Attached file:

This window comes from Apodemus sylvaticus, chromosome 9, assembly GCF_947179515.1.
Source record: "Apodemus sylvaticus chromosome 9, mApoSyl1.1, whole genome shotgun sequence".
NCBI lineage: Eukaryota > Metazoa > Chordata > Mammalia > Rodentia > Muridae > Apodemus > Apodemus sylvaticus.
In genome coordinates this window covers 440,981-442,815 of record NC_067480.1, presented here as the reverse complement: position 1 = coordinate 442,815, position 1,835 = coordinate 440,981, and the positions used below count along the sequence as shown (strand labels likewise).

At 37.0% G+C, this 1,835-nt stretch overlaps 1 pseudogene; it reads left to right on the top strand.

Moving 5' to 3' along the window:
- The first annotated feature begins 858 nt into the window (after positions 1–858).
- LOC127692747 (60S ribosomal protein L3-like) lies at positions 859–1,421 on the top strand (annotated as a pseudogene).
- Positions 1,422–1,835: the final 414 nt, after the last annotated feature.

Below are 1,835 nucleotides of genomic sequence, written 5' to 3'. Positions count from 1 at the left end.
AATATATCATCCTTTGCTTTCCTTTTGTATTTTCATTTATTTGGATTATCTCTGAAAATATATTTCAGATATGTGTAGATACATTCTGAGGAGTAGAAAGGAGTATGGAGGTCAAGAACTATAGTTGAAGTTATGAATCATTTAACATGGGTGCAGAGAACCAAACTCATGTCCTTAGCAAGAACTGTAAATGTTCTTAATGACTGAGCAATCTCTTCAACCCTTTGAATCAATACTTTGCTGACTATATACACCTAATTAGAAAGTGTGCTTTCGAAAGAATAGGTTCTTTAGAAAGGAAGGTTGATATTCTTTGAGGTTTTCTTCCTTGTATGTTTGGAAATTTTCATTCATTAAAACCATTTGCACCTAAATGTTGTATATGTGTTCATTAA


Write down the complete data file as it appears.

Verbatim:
This window comes from Apodemus sylvaticus, chromosome 9, assembly GCF_947179515.1.
Source record: "Apodemus sylvaticus chromosome 9, mApoSyl1.1, whole genome shotgun sequence".
NCBI lineage: Eukaryota > Metazoa > Chordata > Mammalia > Rodentia > Muridae > Apodemus > Apodemus sylvaticus.
In genome coordinates this window covers 440,981-442,815 of record NC_067480.1, presented here as the reverse complement: position 1 = coordinate 442,815, position 1,835 = coordinate 440,981, and the positions used below count along the sequence as shown (strand labels likewise).

At 37.0% G+C, this 1,835-nt stretch overlaps 1 pseudogene; it reads left to right on the top strand.

Moving 5' to 3' along the window:
- The first annotated feature begins 858 nt into the window (after positions 1–858).
- LOC127692747 (60S ribosomal protein L3-like) lies at positions 859–1,421 on the top strand (annotated as a pseudogene).
- Positions 1,422–1,835: the final 414 nt, after the last annotated feature.

Below are 1,835 nucleotides of genomic sequence, written 5' to 3'. Positions count from 1 at the left end.
AATATATCATCCTTTGCTTTCCTTTTGTATTTTCATTTATTTGGATTATCTCTGAAAATATATTTCAGATATGTGTAGATACATTCTGAGGAGTAGAAAGGAGTATGGAGGTCAAGAACTATAGTTGAAGTTATGAATCATTTAACATGGGTGCAGAGAACCAAACTCATGTCCTTAGCAAGAACTGTAAATGTTCTTAATGACTGAGCAATCTCTTCAACCCTTTGAATCAATACTTTGCTGACTATATACACCTAATTAGAAAGTGTGCTTTCGAAAGAATAGGTTCTTTAGAAAGGAAGGTTGATATTCTTTGAGGTTTTCTTCCTTGTATGTTTGGAAATTTTCATTCATTAAAACCATTTGCACCTAAATGTTGTATATGTGTTCATTAA